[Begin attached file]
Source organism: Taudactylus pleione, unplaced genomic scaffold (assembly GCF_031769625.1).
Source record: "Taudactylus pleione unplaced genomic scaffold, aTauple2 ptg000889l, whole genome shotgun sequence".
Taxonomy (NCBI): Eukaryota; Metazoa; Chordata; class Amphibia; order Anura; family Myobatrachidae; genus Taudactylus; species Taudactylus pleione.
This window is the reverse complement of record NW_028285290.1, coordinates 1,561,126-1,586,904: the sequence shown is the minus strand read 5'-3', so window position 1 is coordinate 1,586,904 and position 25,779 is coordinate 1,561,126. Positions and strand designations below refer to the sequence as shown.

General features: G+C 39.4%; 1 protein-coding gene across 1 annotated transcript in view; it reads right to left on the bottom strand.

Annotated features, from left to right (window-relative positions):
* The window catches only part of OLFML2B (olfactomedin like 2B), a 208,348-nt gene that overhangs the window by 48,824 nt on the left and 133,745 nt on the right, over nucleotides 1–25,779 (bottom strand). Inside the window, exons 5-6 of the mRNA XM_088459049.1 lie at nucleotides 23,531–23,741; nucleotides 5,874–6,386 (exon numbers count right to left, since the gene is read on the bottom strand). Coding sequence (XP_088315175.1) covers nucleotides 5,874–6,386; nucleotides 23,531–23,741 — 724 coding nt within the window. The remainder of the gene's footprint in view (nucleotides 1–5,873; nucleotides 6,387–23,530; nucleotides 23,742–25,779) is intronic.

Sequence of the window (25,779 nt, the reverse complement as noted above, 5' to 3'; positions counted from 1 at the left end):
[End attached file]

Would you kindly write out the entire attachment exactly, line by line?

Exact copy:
Source organism: Taudactylus pleione, unplaced genomic scaffold (assembly GCF_031769625.1).
Source record: "Taudactylus pleione unplaced genomic scaffold, aTauple2 ptg000889l, whole genome shotgun sequence".
Taxonomy (NCBI): Eukaryota; Metazoa; Chordata; class Amphibia; order Anura; family Myobatrachidae; genus Taudactylus; species Taudactylus pleione.
This window is the reverse complement of record NW_028285290.1, coordinates 1,561,126-1,586,904: the sequence shown is the minus strand read 5'-3', so window position 1 is coordinate 1,586,904 and position 25,779 is coordinate 1,561,126. Positions and strand designations below refer to the sequence as shown.

General features: G+C 39.4%; 1 protein-coding gene across 1 annotated transcript in view; it reads right to left on the bottom strand.

Annotated features, from left to right (window-relative positions):
* The window catches only part of OLFML2B (olfactomedin like 2B), a 208,348-nt gene that overhangs the window by 48,824 nt on the left and 133,745 nt on the right, over nucleotides 1–25,779 (bottom strand). Inside the window, exons 5-6 of the mRNA XM_088459049.1 lie at nucleotides 23,531–23,741; nucleotides 5,874–6,386 (exon numbers count right to left, since the gene is read on the bottom strand). Coding sequence (XP_088315175.1) covers nucleotides 5,874–6,386; nucleotides 23,531–23,741 — 724 coding nt within the window. The remainder of the gene's footprint in view (nucleotides 1–5,873; nucleotides 6,387–23,530; nucleotides 23,742–25,779) is intronic.

Sequence of the window (25,779 nt, the reverse complement as noted above, 5' to 3'; positions counted from 1 at the left end):